U.S. Centers for Disease Control and Prevention Donates Equipment to the Central Medical Laboratory of Belize to Improve Testing for Viruses
Belmopan –Wednesday, January 31, 2018, the Central Medical Laboratory of Belize received from the U.S. Centers for Disease Control and Prevention (CDC) a thermocycler for real-time testing as well as initial supplies and support for training, valued at approximately USD $150,000. The equipment will allow for rapid and accurate detection of viruses and bacteria that cause diseases, including Zika and influenza.
Providing this equipment is part of the U.S. Government's ongoing effort with the Government and people of Belize to improve capacity for public health systems. Belize has been a long-time partner with the CDC-Central America Regional Office and the United States is proud to collaborate with Belize in ensuring a safer and more secure region.
Chargé d'Affaires, a.i. Adrienne Galanek underscored the critical role of enhancing Belize's health sector in advancing all three U.S. Government strategic priorities in partnership with Belize and across Central America: citizen security, economic prosperity, and good governance. CEO of the Ministry of Health Dr. Ramon Figueroa also emphasized the importance and impact of our bilateral collaboration in the health sector. CDC Regional Director Dr. Neely Kaydos-Daniels and Director of the Central Medical Laboratory of Belize Dr. Gerhaldine Morazan signed the official handover agreement at the Central Medical Laboratory in Belize City.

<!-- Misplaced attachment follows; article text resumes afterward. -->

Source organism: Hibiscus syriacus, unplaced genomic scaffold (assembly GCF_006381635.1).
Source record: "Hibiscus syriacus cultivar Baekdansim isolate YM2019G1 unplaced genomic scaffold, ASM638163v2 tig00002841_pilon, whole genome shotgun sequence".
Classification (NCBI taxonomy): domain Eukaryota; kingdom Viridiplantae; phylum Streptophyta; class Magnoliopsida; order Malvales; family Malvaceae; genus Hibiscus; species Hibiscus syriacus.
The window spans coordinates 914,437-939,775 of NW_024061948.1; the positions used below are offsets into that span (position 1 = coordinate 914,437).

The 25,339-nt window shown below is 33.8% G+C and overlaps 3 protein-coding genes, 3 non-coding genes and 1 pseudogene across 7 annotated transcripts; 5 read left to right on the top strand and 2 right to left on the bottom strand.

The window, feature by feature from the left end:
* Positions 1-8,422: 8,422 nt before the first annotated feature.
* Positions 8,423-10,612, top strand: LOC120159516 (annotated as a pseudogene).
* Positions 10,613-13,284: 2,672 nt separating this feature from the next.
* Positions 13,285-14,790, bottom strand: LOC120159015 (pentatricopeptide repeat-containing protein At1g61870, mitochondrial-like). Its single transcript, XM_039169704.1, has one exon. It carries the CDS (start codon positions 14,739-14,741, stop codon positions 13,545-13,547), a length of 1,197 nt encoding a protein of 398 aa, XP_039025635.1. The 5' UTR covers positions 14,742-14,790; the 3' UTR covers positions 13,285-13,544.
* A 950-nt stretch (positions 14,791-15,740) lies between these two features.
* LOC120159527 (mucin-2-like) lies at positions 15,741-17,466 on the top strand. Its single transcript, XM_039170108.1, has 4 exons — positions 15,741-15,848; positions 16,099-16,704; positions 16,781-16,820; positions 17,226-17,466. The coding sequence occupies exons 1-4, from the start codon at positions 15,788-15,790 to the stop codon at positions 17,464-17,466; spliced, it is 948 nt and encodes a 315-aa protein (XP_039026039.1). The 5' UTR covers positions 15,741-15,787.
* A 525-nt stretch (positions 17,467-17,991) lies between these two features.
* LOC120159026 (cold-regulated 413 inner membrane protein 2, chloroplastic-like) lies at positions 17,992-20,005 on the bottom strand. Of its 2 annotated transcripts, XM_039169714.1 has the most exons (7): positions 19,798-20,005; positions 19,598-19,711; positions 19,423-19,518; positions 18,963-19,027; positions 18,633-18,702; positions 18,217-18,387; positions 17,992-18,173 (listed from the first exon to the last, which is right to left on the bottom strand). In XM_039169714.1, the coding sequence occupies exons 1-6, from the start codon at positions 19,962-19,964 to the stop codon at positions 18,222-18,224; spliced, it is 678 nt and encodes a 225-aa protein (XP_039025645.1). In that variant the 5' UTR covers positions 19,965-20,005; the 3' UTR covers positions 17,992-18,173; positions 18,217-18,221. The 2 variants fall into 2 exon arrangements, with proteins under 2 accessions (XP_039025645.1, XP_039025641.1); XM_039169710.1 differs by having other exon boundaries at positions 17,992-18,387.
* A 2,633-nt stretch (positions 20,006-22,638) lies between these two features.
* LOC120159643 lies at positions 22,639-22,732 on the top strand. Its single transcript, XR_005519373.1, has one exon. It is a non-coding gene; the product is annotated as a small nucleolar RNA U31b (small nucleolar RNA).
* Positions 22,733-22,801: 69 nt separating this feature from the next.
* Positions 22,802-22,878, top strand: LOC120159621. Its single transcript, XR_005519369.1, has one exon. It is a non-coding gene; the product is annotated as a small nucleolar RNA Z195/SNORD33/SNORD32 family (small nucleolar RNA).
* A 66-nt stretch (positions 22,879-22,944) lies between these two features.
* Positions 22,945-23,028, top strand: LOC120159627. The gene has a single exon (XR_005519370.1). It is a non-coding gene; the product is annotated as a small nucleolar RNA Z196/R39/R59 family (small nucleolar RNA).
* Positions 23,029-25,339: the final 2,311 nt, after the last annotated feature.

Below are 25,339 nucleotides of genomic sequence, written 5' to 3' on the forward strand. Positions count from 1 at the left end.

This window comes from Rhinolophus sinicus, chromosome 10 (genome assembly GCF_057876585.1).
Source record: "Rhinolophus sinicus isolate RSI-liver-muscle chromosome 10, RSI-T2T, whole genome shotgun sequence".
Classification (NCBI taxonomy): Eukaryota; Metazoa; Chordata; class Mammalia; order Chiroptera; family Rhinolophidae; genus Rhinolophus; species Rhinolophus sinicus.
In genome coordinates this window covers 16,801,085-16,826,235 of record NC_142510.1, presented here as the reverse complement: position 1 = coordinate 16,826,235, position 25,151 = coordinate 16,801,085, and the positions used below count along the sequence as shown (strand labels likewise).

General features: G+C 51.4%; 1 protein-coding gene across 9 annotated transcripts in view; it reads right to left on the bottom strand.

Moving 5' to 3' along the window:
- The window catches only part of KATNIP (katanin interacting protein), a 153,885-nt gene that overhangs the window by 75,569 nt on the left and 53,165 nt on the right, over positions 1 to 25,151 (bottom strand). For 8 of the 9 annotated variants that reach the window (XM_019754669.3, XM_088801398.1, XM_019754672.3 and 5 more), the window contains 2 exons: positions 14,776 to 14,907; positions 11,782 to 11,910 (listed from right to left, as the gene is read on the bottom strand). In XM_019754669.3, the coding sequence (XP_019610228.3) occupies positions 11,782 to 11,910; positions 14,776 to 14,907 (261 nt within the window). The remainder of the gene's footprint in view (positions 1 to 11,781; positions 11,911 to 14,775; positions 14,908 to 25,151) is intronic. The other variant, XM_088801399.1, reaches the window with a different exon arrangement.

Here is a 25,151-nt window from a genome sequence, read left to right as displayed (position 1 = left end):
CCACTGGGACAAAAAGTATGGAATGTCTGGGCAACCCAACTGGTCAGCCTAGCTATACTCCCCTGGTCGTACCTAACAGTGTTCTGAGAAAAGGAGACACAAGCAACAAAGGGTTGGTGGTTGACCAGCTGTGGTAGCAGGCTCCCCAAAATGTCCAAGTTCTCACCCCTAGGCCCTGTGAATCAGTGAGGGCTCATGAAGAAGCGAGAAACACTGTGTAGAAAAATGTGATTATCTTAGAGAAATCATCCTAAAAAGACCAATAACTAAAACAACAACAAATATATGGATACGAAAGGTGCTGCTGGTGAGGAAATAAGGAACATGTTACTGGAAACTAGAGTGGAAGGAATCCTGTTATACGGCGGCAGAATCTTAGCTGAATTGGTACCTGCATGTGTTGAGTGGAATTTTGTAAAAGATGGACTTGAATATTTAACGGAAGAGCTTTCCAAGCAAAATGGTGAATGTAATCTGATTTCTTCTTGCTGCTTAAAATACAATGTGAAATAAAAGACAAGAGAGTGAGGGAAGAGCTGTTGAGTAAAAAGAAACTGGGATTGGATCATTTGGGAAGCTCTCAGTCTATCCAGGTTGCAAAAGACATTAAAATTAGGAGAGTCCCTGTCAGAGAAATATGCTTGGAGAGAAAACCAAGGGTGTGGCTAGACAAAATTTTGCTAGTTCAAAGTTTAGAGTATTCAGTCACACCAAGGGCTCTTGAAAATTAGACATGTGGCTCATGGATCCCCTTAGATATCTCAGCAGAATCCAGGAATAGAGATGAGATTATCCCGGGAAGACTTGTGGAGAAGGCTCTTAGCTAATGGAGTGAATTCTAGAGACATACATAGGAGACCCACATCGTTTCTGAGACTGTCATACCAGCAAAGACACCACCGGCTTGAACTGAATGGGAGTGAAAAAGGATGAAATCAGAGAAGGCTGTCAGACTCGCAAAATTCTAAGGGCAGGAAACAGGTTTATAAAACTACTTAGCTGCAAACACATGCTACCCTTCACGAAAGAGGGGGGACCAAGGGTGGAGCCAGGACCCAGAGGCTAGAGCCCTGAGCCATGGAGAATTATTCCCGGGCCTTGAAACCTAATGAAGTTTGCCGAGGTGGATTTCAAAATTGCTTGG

The Ministry of Health and Central Medical Laboratory will now have the ability to test for these diseases without sending samples to laboratories outside of Belize. This technology will assist the Government of Belize to rapidly detect dangerous diseases, plan more effective public health responses, and reduce the cost of testing. For example, the new equipment will allow for rapid diagnosis of Zika infections, which is critically important to pregnant women because of potential negative implications for newborns. The equipment will also help the Ministry of Health track the number of influenza cases to help inform health policy decisions such as timing of influenza vaccinations. The training will be provided through the Pan American Health Organization (PAHO).